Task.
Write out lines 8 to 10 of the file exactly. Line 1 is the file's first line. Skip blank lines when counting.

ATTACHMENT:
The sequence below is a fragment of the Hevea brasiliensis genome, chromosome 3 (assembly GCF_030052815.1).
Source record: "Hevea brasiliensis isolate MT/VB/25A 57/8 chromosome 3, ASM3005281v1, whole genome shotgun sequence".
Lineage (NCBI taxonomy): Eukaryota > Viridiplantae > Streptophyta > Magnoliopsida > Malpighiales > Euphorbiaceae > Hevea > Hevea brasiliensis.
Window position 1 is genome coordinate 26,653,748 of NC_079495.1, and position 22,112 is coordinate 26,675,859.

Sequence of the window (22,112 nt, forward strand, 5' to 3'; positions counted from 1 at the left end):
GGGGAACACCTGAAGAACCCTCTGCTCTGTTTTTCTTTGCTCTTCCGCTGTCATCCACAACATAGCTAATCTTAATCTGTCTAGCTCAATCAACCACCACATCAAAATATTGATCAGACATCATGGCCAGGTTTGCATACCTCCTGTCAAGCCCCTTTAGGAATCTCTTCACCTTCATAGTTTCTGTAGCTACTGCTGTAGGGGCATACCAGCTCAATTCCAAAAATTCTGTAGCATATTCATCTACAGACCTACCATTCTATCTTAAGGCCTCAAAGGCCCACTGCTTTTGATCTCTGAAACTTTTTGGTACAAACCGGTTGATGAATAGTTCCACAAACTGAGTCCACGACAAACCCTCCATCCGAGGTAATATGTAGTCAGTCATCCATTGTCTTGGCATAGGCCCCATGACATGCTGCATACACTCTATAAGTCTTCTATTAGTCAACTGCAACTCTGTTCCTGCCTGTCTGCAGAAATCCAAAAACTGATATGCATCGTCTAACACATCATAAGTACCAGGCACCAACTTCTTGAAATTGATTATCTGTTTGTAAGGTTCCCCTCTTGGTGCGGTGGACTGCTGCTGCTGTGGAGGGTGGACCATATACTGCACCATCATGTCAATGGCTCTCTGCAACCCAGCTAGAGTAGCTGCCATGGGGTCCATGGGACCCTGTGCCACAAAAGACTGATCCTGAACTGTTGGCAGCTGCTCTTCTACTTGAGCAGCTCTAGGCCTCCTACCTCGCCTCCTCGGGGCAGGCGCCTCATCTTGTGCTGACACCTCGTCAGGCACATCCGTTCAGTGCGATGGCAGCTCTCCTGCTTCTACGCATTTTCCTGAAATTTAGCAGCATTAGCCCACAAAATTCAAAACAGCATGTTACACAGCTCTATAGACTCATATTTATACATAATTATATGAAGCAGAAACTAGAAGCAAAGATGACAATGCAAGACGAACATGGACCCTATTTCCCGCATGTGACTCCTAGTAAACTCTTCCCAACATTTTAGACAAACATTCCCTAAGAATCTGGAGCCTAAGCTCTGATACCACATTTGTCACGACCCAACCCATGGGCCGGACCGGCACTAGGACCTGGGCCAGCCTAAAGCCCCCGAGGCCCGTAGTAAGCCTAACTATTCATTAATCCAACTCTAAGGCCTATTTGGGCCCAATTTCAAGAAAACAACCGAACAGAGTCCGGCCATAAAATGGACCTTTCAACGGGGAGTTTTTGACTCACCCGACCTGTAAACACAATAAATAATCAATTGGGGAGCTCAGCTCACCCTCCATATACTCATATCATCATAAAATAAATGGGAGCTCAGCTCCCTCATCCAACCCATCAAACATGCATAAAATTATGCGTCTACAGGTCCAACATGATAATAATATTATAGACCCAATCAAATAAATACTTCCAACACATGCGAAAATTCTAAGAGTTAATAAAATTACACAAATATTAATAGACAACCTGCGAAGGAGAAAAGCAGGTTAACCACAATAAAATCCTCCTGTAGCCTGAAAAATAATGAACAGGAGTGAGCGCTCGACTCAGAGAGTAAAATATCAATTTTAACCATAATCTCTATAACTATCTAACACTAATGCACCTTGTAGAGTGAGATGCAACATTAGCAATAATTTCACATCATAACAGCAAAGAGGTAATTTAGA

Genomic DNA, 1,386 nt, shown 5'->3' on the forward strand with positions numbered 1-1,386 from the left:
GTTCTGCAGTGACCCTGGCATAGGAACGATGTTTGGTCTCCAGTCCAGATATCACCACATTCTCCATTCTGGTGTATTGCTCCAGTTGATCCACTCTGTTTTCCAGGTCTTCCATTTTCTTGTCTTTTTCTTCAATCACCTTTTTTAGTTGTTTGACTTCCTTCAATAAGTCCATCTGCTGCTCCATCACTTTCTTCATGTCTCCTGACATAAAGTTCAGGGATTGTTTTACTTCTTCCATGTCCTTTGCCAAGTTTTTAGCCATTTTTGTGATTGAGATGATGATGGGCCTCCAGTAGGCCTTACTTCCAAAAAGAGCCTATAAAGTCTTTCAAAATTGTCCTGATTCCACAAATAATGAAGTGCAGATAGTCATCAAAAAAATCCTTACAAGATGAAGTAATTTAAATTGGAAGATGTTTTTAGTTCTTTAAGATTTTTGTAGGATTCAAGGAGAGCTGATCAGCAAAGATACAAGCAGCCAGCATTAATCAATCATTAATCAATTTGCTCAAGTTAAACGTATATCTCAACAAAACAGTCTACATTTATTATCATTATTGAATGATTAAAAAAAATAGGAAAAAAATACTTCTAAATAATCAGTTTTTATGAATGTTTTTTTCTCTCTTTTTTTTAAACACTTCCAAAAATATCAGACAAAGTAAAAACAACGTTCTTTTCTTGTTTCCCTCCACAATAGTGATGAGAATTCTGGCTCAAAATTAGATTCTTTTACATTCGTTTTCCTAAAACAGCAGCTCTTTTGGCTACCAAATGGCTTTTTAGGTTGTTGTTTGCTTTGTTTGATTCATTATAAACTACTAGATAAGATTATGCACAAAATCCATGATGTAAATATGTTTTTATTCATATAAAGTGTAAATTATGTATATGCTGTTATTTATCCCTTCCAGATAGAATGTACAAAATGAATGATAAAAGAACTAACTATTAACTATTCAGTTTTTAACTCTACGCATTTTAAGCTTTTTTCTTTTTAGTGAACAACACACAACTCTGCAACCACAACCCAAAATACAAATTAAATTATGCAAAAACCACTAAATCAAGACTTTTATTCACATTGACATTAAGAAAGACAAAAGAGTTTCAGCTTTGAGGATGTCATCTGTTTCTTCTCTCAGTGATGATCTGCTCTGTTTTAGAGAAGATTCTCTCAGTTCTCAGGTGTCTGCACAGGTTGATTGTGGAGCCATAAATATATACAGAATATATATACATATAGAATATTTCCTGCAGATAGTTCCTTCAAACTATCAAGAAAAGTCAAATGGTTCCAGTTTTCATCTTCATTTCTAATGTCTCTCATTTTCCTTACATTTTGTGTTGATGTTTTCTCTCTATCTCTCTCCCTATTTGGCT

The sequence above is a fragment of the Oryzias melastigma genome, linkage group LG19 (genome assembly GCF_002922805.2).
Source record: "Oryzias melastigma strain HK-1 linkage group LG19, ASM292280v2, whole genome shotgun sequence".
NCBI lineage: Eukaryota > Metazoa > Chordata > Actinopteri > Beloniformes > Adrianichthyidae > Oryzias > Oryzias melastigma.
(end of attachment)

GTTCTGCAGTGACCCTGGCATAGGAACGATGTTTGGTCTCCAGTCCAGATATCACCACATTCTCCATTCTGGTGTATTGCTCCAGTTGATCCACTCTGTTTTCCAGGTCTTCCATTTTCTTGTCTTTTTCTTCAATCACCTTTTTTAGTTGTTTGACTTCCTTCAATAAGTCCATCTGCTGCTCCATCACTTTCTTCATGTCTCCTGACATAAAGTTCAGGGATTGTTTTACTTCTTCCATGTCCTTTGCCAAGTTTTTAGCCATTTTTGTGATTGAGATGATGATGGGCCTCCAGTAGGCCTTACTTCCAAAAAGAGCCTATAAAGTCTTTCAAAATTGTCCTGATTCCACAAATAATGAAGTGCAGATAGTCATCAAAAAAATCCTTACAAGATGAAGTAATTTAAATTGGAAGATGTTTTTAGTTCTTTAAGATTTTTGTAGGATTCAAGGAGAGCTGATCAGCAAAGATACAAGCAGCCAGCATTAATCAATCATTAATCAATTTGCTCAAGTTAAACGTATATCTCAACAAAACAGTCTACATTTATTATCATTATTGAATGATTAAAAAAAATAGGAAAAAAATACTTCTAAATAATCAGTTTTTATGAATGTTTTTTTCTCTCTTTTTTTTAAACACTTCCAAAAATATCAGACAAAGTAAAAACAACGTTCTTTTCTTGTTTCCCTCCACAATAGTGATGAGAATTCTGGCTCAAAATTAGATTCTTTTACATTCGTTTTCCTAAAACAGCAGCTCTTTTGGCTACCAAATGGCTTTTTAGGTTGTTGTTTGCTTTGTTTGATTCATTATAAACTACTAGATAAGATTATGCACAAAATCCATGATGTAAATATGTTTTTATTCATATAAAGTGTAAATTATGTATATGCTGTTATTTATCCCTTCCAGATAGAATGTACAAAATGAATGATAAAAGAACTAACTATTAACTATTCAGTTTTTAACTCTACGCATTTTAAGCTTTTTTCTTTTTAGTGAACAACACACAACTCTGCAACCACAACCCAAAATACAAATTAAATTATGCAAAAACCACTAAATCAAGACTTTTATTCACATTGACATTAAGAAAGACAAAAGAGTTTCAGCTTTGAGGATGTCATCTGTTTCTTCTCTCAGTGATGATCTGCTCTGTTTTAGAGAAGATTCTCTCAGTTCTCAGGTGTCTGCACAGGTTGATTGTGGAGCCATAAATATATACAGAATATATATACATATAGAATATTTCCTGCAGATAGTTCCTTCAAACTATCAAGAAAAGTCAAATGGTTCCAGTTTTCATCTTCATTTCTAATGTCTCTCATTTTCCTTACATTTTGTGTTGATGTTTTCTCTCTATCTCTCTCCCTATTTGGCT

The sequence above is a fragment of the Oryzias melastigma genome, linkage group LG19 (genome assembly GCF_002922805.2).
Source record: "Oryzias melastigma strain HK-1 linkage group LG19, ASM292280v2, whole genome shotgun sequence".